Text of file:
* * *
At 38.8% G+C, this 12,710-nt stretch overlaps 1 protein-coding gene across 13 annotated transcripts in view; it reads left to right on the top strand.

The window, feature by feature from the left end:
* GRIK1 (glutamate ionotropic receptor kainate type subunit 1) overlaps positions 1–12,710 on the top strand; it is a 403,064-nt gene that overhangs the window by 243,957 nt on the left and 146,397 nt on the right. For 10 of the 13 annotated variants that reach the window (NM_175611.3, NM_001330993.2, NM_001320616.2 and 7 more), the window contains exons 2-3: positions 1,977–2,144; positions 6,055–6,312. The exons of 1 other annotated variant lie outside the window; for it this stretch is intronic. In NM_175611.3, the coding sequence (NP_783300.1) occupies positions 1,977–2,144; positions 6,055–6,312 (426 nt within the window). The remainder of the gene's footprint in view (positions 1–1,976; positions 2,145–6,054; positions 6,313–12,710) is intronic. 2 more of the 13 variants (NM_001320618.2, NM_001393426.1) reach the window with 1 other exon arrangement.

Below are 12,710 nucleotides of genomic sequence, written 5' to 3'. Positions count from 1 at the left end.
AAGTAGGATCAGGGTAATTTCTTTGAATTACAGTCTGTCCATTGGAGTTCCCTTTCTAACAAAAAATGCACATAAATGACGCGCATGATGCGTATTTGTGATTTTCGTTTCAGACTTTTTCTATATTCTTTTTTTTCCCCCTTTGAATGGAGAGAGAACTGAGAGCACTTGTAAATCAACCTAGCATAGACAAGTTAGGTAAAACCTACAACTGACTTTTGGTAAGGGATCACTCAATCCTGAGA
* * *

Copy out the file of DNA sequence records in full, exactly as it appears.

At 38.8% G+C, this 12,710-nt stretch overlaps 1 protein-coding gene across 13 annotated transcripts in view; it reads left to right on the top strand.

The window, feature by feature from the left end:
* GRIK1 (glutamate ionotropic receptor kainate type subunit 1) overlaps positions 1–12,710 on the top strand; it is a 403,064-nt gene that overhangs the window by 243,957 nt on the left and 146,397 nt on the right. For 10 of the 13 annotated variants that reach the window (NM_175611.3, NM_001330993.2, NM_001320616.2 and 7 more), the window contains exons 2-3: positions 1,977–2,144; positions 6,055–6,312. The exons of 1 other annotated variant lie outside the window; for it this stretch is intronic. In NM_175611.3, the coding sequence (NP_783300.1) occupies positions 1,977–2,144; positions 6,055–6,312 (426 nt within the window). The remainder of the gene's footprint in view (positions 1–1,976; positions 2,145–6,054; positions 6,313–12,710) is intronic. 2 more of the 13 variants (NM_001320618.2, NM_001393426.1) reach the window with 1 other exon arrangement.

Below are 12,710 nucleotides of genomic sequence, written 5' to 3'. Positions count from 1 at the left end.
AAGTAGGATCAGGGTAATTTCTTTGAATTACAGTCTGTCCATTGGAGTTCCCTTTCTAACAAAAAATGCACATAAATGACGCGCATGATGCGTATTTGTGATTTTCGTTTCAGACTTTTTCTATATTCTTTTTTTTCCCCCTTTGAATGGAGAGAGAACTGAGAGCACTTGTAAATCAACCTAGCATAGACAAGTTAGGTAAAACCTACAACTGACTTTTGGTAAGGGATCACTCAATCCTGAGA